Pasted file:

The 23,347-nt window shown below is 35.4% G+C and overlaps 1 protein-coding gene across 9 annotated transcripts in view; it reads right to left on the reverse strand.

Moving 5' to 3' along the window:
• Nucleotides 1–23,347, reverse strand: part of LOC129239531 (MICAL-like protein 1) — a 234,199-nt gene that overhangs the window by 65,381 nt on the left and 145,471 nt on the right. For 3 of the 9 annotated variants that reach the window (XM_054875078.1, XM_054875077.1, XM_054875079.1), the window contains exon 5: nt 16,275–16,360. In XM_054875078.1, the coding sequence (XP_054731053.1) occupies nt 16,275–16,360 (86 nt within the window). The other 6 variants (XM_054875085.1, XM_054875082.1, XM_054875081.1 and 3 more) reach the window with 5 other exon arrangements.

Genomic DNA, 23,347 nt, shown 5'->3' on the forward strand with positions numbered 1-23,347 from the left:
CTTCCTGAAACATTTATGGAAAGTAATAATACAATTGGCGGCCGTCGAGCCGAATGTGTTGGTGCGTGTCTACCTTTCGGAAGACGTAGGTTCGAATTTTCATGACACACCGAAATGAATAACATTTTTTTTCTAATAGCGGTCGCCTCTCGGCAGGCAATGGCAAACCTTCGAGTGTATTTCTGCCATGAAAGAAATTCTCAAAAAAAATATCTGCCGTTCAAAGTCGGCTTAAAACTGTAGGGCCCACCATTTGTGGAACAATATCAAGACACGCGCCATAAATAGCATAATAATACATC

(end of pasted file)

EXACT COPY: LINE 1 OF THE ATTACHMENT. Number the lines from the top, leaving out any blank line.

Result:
The 23,347-nt window shown below is 35.4% G+C and overlaps 1 protein-coding gene across 9 annotated transcripts in view; it reads right to left on the reverse strand.